On February 2nd, Hugo Chavez celebrated 10 years as president of Venezuela. Less than two weeks later, Venezuelans voted 54 percent to 46 percent, allowing him to run for the leading post indefinitely. “This is is historic day,” Chavez told a crowd in Caracas.
Chavez, a self-styled socialist, first came into the spotlight in 1992 after he launched a botched coup. He was elected in December of 1998 with a populist program: one which over the past ten years has become in some regards bolder. In April of 2002, a U.S. condoned coup was launched against Chavez. Due largely to his widespread support, both in the military and amongst the masses, it was unsuccessful. Since then, he has become one the most vocal and widely broadcasted critics of U.S. foreign policy.
During the past ten years, Chavez’s leadership has coincided with marked improvements in Venezuelan society, particularly in the areas of food security, literacy and community control. These improvements have come largely at the expense of imperialism: both the First World and its lackeys inside Venezuela. This latter group makes up Chavez’s greatest domestic opposition.
Outside of Venezuela, Chavez has formed close ties with other South American leaders towards the end of decreasing U.S. domination in the region. At one point he called Columbia, the region’s largest recipient of U.S. military aid, the “Israel of Latin America.” Around the world, Chavez has made high-profile arms deals with Russia and signed social and economic development contracts with Iran. Responding to the latest attack on Gaza, Venezuela along with Bolivia broke official diplomatic ties with Israel and expelled their ambassadors.
Speaking after his most recent victory, Chavez stated that Venezuelans voted “for socialism [and] for revolution.” A continuation of the “Socialism in the 21st Century” theme that Chavez has increasingly stressed, how exactly such rhetoric will translate into the future remains unclear.
“Revolution” and “socialism” connotate change. Revolution has been called the overthrow of one class by another. Both imply the remaking of society into one with inequality and division, without classes or a state. Thus, when Chavez says “revolution” and “socialism” to describe his leadership and Venezuelan society, our appraisal of these claims should be based on the standard of ‘what direction society is moving.’ Our analysis is also global. The struggle inside Venezuela should be considered in the context of the overall global struggle against imperialism and for a new world.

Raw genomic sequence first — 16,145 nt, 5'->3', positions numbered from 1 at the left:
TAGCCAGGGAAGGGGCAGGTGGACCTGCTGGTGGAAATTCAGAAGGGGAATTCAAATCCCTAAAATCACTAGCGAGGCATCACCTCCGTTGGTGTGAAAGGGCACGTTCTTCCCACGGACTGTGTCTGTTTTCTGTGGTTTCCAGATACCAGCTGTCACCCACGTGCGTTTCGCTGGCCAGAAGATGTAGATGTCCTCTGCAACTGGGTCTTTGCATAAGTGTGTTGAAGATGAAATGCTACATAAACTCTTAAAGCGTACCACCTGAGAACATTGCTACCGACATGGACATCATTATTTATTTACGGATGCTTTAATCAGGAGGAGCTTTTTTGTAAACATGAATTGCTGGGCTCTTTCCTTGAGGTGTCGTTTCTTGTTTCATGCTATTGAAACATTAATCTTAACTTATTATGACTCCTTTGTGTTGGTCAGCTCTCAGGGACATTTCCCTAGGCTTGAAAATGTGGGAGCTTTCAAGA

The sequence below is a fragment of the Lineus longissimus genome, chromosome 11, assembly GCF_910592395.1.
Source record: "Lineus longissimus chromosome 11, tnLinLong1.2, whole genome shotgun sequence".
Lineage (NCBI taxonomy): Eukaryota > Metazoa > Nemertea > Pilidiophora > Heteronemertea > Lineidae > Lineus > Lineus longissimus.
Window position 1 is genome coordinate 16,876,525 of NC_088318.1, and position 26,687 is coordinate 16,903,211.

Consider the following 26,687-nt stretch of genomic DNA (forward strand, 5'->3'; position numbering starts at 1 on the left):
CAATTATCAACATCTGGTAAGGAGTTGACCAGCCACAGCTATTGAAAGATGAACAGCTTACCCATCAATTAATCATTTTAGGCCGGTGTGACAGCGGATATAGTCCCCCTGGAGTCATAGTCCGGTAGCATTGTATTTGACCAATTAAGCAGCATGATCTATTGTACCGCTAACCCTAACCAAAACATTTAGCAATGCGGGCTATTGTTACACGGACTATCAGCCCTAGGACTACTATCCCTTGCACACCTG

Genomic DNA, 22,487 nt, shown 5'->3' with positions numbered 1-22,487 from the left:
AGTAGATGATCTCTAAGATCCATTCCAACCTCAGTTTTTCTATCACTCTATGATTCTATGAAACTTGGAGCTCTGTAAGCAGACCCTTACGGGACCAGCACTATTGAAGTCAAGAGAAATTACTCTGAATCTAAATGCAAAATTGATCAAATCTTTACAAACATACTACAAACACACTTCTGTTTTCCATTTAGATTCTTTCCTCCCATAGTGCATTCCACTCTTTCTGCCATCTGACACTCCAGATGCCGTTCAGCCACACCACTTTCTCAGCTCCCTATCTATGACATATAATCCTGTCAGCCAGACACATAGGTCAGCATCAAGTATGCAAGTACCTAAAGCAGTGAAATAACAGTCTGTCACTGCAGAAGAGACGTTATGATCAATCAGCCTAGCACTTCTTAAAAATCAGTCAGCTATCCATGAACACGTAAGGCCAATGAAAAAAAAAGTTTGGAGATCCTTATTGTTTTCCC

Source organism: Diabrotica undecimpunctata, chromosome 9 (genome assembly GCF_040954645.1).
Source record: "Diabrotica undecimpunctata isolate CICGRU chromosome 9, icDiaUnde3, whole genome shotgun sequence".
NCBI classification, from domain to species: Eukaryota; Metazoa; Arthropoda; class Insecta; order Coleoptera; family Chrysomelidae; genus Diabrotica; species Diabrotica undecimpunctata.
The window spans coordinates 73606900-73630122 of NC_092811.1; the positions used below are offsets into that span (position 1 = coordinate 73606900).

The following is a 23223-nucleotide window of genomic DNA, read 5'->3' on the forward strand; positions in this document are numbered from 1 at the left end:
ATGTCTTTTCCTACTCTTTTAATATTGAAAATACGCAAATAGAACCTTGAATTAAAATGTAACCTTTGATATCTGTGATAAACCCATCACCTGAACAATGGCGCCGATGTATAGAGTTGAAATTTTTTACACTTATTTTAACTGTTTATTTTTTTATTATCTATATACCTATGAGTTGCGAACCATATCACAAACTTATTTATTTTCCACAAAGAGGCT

There are criticisms of Chavez to be made. Internationally, following his referendum victory, Chavez hinted at a rapprochement with the United States. Barack Obama, during his campaign, included Chavez in this list of controversial leaders whom he would “sit down with.” Additionally, while forming an alliance with Russia may to some degree counter U.S. power globally, such is hardly a revolutionary strategy for the world’s oppressed masses. More disturbing, Chavez has stated that “guerrilla war is history;” a slap to the face for those directly resisting imperialism, and beating it, through guerrilla warfare.
Chavez has also been criticized for his top down approach. Such criticism is premature, especially from those outside of Venezuelan society. Authoritarianism on the part of the Chavez administration has obviously been not all bad. Notably, it has occurred in conjunction with the mass mobilization of Venezuela’s poorest and has helped Venezuelan society make leaped and bounds. As many Venezuelans think, Venezuela needs ten more years of Chavez for “Socialism in the 21st Century” to be become a reality. Moreover, such ‘leftist’ criticisms coming from Westerns, regardless of their intention, mirror and buttress those coming from the U.S. State Department. Insofar as authoritarianism has limitations and its existence will leave a mark on Venezuelan society, it is something the the Venezuelan masses will eventually have to deal with.
In all, Chavez is a nebulous figure. It is clear that his administration is a major pole in global anti-imperialism, though his opposition is at times wavering. Inside Venezuela he has presided over clear social transformation while the methods and manners by which this has been accomplished have their own flaws and are simultaneously laying the foundations for the creation of new divisions. In the end however, the fate of Venezuela- and the world- lies not with leaders but with the masses themselves. Theirs is a struggle that is far from over. Now that Chavez has been given the opportunity to lead the country indefinitely, the question remains what his relation to this continuing struggle will be.